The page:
Morning Action: What Small Business Owners Are Worried About
SMALL BUSINESS. Small business owners are now more concerned about healthcare than the deficit, according to a new survey:
Healthcare is now the most significant national concern among small businesses, outpacing the federal budget deficit and taxes.
The findings were revealed this week in the fifth annual U.S. Bank Small Business Survey. With the rollout of the Affordable Care Act, the study found business owners are wary of its long-term impact.
In the study’s words: “Slightly more than six in 10 owners now say the long-term impact of the Affordable Care Act will be negative on their business.”
BOEHNER. Heritage Action CEO Mike Needham responds to Speaker Boehner’s renewed attacks on conservatives:
It’s disappointing, but by now not surprising, that the Republican Speaker is attacking conservatives looking to retake the Senate. The Republican Party should be large enough for fact-based policy debates. Unfortunately, John Boehner is more interested in advancing the agenda of high-powered DC special interests than inspiring Americans with a policy vision that allows freedom, opportunity, prosperity and civil society to flourish.
TRADE. President Obama is calling for ‘bold steps’ in trade talks (sub. req’d):
President Barack Obama wrapped up his trip to Japan with no sign of progress in the trade talks, but lawmakers are keeping pressure on him to ensure Japan lowers its barriers to U.S. farm exports. The negotiations over Japan’s import tariffs are critical to wrapping up the Trans-Pacific Partnership agreement.
Japan’s top negotiator, Akira Amari, said Thursday that the talks had “stopped for now” and were unlikely to resume “straight away,” The Associated Press reports . “The old issues remain,” he said.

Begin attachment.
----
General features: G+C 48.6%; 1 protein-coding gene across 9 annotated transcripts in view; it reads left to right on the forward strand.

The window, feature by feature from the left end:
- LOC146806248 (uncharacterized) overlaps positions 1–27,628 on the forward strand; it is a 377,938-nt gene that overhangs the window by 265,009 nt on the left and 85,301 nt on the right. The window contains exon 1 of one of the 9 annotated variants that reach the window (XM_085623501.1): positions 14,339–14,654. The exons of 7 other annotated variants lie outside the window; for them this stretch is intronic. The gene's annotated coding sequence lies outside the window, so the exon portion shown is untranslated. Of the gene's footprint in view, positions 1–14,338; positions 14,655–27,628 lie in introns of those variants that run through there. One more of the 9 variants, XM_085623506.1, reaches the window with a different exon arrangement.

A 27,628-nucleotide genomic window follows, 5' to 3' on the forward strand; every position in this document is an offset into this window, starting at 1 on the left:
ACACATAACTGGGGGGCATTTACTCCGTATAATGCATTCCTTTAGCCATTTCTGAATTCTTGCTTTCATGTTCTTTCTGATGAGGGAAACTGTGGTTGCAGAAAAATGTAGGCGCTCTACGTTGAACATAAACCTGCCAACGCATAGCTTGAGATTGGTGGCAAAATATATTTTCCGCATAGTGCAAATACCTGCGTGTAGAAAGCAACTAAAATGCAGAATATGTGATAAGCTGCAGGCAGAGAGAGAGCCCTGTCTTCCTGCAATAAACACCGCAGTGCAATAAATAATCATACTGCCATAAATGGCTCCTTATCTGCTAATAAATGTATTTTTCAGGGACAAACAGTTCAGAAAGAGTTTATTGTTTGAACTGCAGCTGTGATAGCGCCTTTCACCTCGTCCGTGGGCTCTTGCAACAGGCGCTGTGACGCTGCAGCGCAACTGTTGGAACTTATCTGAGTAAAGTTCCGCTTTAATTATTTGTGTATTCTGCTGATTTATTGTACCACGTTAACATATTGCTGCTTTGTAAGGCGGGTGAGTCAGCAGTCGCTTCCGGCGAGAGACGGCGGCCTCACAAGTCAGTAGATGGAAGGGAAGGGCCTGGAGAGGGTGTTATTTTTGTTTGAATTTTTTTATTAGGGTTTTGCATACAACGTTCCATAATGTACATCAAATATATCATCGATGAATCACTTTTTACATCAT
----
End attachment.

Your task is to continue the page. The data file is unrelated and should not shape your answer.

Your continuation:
At a closing news conference , Obama and Japanese Prime Minister Shinzo Abe were more upbeat, of course, insisting that they are still determined to get a deal. Abe said “the remaining issues must be overcome very quickly.” Obama said it was ”time for bold steps” and that “all of us have to move out of our comfort zone.”
WRDA. A House panel may advance the Water Resources and Development Act next week (sub. req’d):
What could be an important procedural step toward finalizing a water projects bill comes Tuesday, April 29, when a House Transportation and Infrastructure panel reviews recently approved “chief’s reports” from the Corps of Engineers on proposed construction projects. If all goes well, a conference report on the big waterways infrastructure authorizing bill — a goal of a wide spectrum of business groups including manufacturing, retail, commodity production and navigation industries — might be just weeks away from completion.
HIGHWAY BILL. A highway bill may also be coming down the pike next week (sub. req’d):
With the water resources authorization moving toward passage, new versions of a highway bill are coming one atop the other . Next week we expect to see one from the Obama administration, hewing closely to the outline in his budget proposal, for a four-year bill that spends heavily on transit, brings rail into the same trust fund and doubles TIGER infrastructure grants. Lawmakers, though, seem focused on getting a bill that extends current road and transit programs at current spending levels plus inflation.
Despite the differences among the various proposals, lawmakers returning from spring break will have a major set of infrastructure investment measures to work through.